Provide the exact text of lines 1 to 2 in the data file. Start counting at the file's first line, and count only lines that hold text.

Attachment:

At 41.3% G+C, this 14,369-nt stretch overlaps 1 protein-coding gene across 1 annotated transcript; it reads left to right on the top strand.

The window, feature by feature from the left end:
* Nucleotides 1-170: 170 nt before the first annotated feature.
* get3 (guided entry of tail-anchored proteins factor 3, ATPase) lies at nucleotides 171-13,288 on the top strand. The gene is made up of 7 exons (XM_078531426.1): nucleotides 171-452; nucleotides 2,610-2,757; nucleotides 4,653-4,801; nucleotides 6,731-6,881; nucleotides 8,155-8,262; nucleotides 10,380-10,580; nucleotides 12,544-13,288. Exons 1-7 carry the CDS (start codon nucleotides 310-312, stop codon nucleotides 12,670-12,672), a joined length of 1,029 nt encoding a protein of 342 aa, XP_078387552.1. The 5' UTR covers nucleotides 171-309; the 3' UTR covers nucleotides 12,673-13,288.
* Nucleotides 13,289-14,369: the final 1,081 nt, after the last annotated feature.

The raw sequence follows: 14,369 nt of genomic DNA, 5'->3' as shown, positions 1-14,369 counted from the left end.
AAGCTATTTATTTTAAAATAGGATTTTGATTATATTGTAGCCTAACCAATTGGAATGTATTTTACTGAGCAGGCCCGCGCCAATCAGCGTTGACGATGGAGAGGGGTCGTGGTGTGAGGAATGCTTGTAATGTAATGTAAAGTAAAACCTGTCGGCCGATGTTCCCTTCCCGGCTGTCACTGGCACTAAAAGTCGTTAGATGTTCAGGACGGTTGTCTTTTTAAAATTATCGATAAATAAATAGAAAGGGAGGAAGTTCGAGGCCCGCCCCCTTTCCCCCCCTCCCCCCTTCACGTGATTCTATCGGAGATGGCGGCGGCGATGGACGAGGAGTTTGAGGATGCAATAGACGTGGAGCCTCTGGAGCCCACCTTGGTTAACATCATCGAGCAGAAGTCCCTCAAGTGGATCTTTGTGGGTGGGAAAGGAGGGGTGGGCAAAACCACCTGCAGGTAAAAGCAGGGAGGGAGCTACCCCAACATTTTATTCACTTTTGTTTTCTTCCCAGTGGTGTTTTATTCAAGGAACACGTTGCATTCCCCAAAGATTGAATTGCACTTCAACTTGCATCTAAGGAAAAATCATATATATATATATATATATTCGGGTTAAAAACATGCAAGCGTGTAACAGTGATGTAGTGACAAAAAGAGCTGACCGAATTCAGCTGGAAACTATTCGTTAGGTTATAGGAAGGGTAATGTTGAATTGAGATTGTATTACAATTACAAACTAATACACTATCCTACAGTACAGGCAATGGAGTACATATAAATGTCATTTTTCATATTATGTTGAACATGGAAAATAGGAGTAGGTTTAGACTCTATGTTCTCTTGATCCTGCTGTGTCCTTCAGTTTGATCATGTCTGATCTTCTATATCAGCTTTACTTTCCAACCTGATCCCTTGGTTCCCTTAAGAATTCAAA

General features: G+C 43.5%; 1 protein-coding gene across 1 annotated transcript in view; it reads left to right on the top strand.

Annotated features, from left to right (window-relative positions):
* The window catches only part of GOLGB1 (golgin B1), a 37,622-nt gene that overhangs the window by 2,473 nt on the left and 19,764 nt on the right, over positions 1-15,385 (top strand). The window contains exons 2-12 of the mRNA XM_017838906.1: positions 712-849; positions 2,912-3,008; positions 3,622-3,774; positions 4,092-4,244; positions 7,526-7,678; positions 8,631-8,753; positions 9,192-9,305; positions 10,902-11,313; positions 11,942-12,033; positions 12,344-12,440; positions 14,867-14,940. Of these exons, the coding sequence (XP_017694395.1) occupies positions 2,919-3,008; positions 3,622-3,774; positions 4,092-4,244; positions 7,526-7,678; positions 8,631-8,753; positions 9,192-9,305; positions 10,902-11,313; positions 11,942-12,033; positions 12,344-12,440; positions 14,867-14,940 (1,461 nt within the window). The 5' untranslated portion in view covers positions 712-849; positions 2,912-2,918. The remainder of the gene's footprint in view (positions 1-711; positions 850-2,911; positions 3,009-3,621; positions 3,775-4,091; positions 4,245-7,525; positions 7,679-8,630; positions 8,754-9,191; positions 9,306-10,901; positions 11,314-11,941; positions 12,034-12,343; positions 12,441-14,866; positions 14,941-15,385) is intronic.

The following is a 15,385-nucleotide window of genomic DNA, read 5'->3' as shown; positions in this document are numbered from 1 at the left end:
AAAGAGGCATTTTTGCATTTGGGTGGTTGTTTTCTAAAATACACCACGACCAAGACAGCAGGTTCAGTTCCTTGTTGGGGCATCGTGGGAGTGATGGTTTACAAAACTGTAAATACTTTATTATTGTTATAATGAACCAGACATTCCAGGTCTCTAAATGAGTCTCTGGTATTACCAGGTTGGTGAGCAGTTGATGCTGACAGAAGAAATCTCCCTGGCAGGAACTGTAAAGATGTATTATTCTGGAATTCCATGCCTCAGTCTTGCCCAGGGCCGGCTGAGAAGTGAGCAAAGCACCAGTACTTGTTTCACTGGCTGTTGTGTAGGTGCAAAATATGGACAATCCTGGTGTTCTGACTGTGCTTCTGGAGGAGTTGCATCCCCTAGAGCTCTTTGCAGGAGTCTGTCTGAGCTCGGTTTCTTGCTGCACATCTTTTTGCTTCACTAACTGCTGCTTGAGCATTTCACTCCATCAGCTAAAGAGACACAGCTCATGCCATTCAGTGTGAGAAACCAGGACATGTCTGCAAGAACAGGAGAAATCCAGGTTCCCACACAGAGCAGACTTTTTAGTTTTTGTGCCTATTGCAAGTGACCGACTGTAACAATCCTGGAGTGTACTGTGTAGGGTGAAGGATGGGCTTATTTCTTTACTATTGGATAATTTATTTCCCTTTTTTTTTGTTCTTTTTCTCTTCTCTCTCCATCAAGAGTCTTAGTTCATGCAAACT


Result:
At 41.3% G+C, this 14,369-nt stretch overlaps 1 protein-coding gene across 1 annotated transcript; it reads left to right on the top strand.

The window, feature by feature from the left end: